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How She Does It: Keiko Elizabeth

Keiko_ElizabethOf all the ways to combine creativity and motherhood, the performing arts are among the most challenging. But the obstacles inherent to this path are no match for the fierce passion, commitment, and intelligence of Keiko Elizabeth, who you may already know from her work on stage and television. I can’t wait for you to read Keiko’s highly articulate and introspective interview! (Spoiler alert: Inspiration by the boatload.)

Keiko is from in Sacramento, California, and graduated from Stanford University with a degree in biological science. After a stint teaching middle school science to kids coming out of juvenile hall in San Francisco, she decided to pursue a professional acting career. Keiko received an MFA in acting from Cal State Fullerton, where she studied with renowned Russian acting teacher Svetlana Efremova.

Since graduation,Keiko has worked on a range of TV shows including Days of Our Lives, Hawaii Five-0, and Hot in Cleveland. Keiko is a company member at Theatre of NOTE, where she recently originated the role of Naomi in Supper by Phinneas Kiyomura. She lives with her husband and two children just outside of Los Angeles. 


SM: Please introduce yourself and your family.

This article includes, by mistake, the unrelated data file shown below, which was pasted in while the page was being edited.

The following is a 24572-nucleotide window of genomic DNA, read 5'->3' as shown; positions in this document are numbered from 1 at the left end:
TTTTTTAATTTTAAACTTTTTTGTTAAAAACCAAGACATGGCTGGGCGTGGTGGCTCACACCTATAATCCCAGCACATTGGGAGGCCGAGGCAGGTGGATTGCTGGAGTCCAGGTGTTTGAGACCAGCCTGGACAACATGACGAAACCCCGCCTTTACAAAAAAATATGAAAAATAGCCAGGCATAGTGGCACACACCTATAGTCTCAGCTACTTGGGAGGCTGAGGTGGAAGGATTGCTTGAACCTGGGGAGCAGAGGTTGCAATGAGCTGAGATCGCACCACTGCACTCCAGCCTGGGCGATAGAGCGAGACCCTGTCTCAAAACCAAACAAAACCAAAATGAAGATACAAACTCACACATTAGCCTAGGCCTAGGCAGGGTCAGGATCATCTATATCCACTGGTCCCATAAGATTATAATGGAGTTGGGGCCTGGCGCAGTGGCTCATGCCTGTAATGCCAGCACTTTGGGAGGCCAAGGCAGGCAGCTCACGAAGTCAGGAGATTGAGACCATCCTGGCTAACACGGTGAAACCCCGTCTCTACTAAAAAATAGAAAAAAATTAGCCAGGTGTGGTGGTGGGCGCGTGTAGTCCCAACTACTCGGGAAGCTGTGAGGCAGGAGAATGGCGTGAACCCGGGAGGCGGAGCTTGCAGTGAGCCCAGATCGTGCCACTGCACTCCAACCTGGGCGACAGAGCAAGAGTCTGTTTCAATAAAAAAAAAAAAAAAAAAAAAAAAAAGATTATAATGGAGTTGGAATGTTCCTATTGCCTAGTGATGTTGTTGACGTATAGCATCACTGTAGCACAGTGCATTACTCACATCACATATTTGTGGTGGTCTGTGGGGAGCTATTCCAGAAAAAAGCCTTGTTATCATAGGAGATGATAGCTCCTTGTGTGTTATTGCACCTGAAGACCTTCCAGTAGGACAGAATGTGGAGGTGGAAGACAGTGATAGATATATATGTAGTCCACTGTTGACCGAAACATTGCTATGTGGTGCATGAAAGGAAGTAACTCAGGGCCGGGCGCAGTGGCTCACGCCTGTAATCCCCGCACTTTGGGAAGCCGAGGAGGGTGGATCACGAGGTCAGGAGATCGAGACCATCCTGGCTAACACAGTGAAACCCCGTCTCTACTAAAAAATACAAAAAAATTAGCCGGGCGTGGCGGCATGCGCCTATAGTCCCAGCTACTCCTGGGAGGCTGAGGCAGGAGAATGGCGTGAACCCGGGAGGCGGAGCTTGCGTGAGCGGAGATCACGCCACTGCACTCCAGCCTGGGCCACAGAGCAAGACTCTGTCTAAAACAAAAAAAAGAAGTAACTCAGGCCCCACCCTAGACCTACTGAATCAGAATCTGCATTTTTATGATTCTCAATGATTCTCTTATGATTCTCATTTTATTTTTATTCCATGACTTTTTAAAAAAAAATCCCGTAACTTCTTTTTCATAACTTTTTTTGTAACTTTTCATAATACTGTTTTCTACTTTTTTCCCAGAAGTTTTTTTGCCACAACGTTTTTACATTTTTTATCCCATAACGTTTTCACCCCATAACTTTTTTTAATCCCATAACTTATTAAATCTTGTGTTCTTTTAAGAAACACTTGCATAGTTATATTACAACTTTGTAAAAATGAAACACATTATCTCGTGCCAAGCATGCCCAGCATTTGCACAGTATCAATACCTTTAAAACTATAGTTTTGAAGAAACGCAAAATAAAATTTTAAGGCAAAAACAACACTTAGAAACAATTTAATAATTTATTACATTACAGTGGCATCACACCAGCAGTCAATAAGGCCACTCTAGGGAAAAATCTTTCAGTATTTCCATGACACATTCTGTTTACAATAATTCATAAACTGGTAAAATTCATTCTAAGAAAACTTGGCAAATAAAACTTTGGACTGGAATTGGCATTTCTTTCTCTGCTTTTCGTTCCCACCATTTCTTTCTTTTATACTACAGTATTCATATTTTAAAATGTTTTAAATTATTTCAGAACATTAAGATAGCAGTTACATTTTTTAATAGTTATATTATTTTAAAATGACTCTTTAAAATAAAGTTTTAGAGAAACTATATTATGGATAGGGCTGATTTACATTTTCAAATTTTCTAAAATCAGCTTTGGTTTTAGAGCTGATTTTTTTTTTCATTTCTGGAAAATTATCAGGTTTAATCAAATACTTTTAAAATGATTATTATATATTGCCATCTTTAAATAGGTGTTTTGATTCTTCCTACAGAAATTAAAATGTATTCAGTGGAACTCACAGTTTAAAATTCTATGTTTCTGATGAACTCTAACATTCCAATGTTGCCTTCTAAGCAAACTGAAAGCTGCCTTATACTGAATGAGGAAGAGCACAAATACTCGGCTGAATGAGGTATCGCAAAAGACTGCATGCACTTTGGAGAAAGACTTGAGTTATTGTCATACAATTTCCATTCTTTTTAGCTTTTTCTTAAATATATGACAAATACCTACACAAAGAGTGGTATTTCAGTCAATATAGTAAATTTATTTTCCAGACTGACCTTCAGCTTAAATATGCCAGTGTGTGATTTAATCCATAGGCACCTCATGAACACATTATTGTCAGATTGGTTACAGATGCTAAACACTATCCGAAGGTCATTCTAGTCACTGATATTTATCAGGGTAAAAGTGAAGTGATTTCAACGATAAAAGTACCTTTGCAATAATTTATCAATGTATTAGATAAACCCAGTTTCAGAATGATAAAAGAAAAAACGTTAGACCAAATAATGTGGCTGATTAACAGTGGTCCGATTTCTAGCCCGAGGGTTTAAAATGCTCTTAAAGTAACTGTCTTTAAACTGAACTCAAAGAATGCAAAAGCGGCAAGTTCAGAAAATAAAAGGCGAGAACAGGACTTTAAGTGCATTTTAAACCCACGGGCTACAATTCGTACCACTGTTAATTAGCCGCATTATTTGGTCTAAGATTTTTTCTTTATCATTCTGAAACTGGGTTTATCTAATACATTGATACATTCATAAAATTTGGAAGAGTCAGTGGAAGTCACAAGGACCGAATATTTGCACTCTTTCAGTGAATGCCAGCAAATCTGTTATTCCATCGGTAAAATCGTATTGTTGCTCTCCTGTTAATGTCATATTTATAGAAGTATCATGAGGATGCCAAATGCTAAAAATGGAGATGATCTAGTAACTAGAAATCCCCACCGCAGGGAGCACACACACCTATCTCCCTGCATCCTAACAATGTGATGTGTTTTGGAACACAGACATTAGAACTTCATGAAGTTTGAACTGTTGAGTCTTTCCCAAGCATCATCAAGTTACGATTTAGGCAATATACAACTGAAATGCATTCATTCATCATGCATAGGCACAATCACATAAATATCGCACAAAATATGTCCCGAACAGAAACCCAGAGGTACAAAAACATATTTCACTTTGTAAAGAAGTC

KE:
I’m Keiko Elizabeth, I’m an actress, mother, wife, producer, writer (sort of). I work in television, film, and theatre and have a son and a daughter — 9 and 3.

SM: Tell us about your artwork/creative endeavors.
KE: 
I discovered acting rather later in life. I went to college with hopes to become a doctor, then I nearly went to law school, then I taught middle school students coming out of juvenile hall. It wasn’t until I was nearly 30 that I stepped on stage for the very first time. I knew right away it was something I wanted to do well and for the rest of my life, so I began applying to acting MFA programs with probably the least amount of experience of any MFA applicant in the history of MFA applicants.

Keiko_Elizabeth_4It just so happened that as I was applying and auditioning to MFA programs, I got pregnant. The funny thing is that we were trying. It just never occurred to me that I wouldn’t be able to do both things at once. I had very little experience with babies and I just thought they’d sleep all the time and not move or talk that much (oh, the naïveté). My son was born my first week of my MFA program, and truthfully, that first semester was blisteringly hard. I returned to class full time after two of the shortest and longest weeks of my life, and had to sit on a donut or lie down on a yoga mat in class because I couldn’t sit on a regular chair. I was not only the least experienced actor in my program, but I was now behind, my boobs leaked at random times, and I had to go into evening rehearsals for a play when my son was only 6 weeks old.